Some may see the practice of estate planning as one that focuses in death; others prefer to focus on the brighter side: hope. Estate planning is an area of law that allows for an individual to determine how assets will be distributed, but it also does more. A properly tailored estate plan should consider the following:
- Are my medical wishes known in the event that I cannot communicate?
- Are my financial wishes known in the event that I cannot communicate?
- Am I taking advantage of tax savings?
Having tools that address these three questions can help to better ensure that your estate plan will meet your needs now, as well as in the future.
Does your plan account for medical and financial wishes?
Accidents can happen to anyone. Legal tools are available that can outline what medical wishes should be followed in the event of incapacitation and what financial decisions should be made in these same circumstances. Having these documents available can take away some of the stress of dealing with an accident or illness.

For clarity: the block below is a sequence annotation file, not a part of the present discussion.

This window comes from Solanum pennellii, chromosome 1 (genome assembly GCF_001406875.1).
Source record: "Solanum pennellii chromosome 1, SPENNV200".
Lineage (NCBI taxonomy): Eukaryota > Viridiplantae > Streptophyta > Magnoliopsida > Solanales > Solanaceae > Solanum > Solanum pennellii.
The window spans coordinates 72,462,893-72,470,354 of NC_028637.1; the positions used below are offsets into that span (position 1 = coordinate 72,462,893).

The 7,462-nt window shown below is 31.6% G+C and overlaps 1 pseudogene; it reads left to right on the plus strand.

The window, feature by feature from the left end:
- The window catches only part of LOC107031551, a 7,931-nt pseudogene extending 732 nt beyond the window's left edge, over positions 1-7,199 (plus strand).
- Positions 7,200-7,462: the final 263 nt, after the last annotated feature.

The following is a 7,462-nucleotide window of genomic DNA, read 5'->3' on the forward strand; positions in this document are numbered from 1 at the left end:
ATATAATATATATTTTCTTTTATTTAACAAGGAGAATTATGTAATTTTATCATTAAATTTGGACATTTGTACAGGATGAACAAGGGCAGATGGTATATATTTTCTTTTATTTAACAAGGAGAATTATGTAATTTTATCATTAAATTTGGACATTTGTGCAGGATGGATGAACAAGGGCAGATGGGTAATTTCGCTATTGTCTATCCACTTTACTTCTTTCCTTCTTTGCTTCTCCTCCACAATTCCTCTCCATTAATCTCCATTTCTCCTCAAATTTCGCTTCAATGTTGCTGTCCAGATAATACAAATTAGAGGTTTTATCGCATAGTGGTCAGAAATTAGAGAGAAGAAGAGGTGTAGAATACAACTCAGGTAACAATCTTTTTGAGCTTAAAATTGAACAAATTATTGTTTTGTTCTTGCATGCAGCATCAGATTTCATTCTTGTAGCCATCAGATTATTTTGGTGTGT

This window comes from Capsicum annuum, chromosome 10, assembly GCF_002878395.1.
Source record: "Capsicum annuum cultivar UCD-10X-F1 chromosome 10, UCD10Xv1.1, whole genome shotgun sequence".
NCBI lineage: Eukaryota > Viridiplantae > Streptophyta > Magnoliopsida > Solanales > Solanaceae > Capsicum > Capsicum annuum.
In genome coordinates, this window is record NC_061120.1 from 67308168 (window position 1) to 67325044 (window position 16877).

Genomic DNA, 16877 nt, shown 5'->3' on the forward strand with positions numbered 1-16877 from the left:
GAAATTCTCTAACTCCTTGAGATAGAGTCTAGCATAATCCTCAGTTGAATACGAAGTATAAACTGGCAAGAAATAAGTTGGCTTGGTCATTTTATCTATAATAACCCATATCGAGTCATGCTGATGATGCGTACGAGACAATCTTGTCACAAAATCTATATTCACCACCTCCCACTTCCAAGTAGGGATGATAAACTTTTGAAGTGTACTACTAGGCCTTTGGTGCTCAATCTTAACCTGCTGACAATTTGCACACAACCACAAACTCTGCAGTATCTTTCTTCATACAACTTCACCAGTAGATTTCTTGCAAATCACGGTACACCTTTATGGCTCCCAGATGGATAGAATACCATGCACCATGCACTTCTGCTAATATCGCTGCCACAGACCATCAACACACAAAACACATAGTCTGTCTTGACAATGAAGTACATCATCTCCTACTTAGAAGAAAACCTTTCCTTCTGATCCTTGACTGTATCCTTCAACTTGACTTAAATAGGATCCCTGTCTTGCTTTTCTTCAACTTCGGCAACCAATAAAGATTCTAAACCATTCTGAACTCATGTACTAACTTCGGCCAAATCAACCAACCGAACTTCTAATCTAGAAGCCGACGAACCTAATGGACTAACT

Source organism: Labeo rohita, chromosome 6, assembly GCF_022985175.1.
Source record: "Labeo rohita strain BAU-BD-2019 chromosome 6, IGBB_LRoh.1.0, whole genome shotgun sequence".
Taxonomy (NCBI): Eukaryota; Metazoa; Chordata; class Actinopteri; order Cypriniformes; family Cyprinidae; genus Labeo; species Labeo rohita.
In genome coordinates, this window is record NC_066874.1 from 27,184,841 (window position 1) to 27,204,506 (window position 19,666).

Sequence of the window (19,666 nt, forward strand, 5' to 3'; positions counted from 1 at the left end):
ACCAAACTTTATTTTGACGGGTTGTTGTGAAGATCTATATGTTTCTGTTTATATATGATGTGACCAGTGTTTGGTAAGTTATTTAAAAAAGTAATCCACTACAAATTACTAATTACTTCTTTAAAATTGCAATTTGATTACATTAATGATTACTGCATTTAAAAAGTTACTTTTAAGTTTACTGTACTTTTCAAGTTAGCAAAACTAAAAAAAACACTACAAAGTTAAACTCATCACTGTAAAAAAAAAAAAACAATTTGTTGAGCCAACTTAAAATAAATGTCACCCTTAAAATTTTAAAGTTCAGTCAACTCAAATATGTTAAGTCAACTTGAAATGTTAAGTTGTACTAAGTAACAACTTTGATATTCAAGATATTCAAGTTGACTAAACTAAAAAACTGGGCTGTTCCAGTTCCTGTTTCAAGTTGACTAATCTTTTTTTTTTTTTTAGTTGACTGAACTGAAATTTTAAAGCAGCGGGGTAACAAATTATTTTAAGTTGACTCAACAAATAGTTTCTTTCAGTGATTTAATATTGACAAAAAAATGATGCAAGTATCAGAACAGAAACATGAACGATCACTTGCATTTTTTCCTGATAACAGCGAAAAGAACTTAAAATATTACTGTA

These documents provide a type of safeguard so that your wishes are known. Once this information is known family members and loved ones can focus on treatments and rehabilitation. These safeguards, referred to as medical directives or living wills and powers of attorney, are powerful legal tools.
Does your plan take advantage of available tax savings?
Another legal tool to consider is trusts. Trusts are tools that can meet a number of goals. Depending on how it is structured, it can shield the assets from creditors, it can reduce tax obligations or it can even put limitations on how the assets can be used by beneficiaries.
Should I update put together or my estate plan?
As noted by a popular Harvard Law School Lecturer, it is wise to “hope for the best; plan for the worst.” A well tailored estate plan can achieve both, while possibly helping the creator focus on the best by taking some of the stress out of the unknown.